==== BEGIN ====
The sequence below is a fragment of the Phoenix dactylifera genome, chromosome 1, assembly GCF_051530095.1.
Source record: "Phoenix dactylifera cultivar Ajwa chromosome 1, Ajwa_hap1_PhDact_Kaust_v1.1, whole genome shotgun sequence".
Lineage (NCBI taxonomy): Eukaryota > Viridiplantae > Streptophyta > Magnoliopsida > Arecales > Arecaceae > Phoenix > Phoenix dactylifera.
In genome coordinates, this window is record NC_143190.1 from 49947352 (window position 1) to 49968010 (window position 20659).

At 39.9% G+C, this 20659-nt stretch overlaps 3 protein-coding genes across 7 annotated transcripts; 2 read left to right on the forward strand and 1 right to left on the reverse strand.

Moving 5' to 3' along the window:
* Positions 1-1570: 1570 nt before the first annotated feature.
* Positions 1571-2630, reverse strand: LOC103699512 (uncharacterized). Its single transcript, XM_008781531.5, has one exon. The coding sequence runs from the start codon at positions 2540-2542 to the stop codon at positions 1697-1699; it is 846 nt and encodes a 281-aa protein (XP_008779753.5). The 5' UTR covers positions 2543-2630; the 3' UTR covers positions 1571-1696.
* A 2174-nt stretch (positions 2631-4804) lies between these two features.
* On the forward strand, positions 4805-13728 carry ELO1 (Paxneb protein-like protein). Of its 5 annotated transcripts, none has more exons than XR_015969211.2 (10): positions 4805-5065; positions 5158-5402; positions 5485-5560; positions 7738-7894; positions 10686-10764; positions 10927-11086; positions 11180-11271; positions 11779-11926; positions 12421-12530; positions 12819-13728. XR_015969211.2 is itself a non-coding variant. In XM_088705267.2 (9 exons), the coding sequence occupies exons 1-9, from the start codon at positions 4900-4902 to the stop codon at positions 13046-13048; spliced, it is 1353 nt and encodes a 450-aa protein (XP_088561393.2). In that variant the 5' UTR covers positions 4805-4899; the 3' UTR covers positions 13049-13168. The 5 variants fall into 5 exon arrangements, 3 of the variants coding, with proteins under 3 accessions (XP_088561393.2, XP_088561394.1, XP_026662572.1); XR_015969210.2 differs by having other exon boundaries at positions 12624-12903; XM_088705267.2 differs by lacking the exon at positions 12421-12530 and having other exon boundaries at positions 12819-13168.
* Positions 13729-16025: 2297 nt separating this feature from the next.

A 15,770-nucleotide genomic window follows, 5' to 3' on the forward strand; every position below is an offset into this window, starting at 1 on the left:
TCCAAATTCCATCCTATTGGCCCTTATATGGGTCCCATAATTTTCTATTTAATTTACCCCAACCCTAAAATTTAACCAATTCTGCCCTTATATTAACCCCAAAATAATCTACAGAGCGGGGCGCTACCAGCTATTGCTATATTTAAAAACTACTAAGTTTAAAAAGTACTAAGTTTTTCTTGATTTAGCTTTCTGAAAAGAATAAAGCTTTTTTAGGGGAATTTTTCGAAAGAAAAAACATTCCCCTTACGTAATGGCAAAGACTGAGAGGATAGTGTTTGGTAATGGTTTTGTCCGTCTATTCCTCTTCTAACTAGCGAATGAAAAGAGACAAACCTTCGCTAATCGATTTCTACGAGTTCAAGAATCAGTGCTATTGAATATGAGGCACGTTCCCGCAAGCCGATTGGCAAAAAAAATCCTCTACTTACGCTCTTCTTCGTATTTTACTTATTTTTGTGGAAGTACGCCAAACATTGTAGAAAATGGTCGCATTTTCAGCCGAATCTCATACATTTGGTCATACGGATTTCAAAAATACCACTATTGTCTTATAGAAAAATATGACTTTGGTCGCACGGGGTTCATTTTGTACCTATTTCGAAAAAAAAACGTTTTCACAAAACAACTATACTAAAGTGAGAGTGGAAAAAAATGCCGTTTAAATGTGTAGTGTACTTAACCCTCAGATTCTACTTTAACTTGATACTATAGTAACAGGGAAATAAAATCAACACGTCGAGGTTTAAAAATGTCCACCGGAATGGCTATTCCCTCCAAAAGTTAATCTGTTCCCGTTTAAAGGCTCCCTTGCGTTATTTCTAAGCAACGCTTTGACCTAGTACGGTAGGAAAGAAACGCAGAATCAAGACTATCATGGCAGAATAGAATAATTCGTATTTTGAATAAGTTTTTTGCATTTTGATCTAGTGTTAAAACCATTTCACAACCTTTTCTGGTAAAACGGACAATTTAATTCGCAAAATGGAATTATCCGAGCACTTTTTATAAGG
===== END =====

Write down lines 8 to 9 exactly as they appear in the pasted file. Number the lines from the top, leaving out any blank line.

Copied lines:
* Positions 1571-2630, reverse strand: LOC103699512 (uncharacterized). Its single transcript, XM_008781531.5, has one exon. The coding sequence runs from the start codon at positions 2540-2542 to the stop codon at positions 1697-1699; it is 846 nt and encodes a 281-aa protein (XP_008779753.5). The 5' UTR covers positions 2543-2630; the 3' UTR covers positions 1571-1696.
* A 2174-nt stretch (positions 2631-4804) lies between these two features.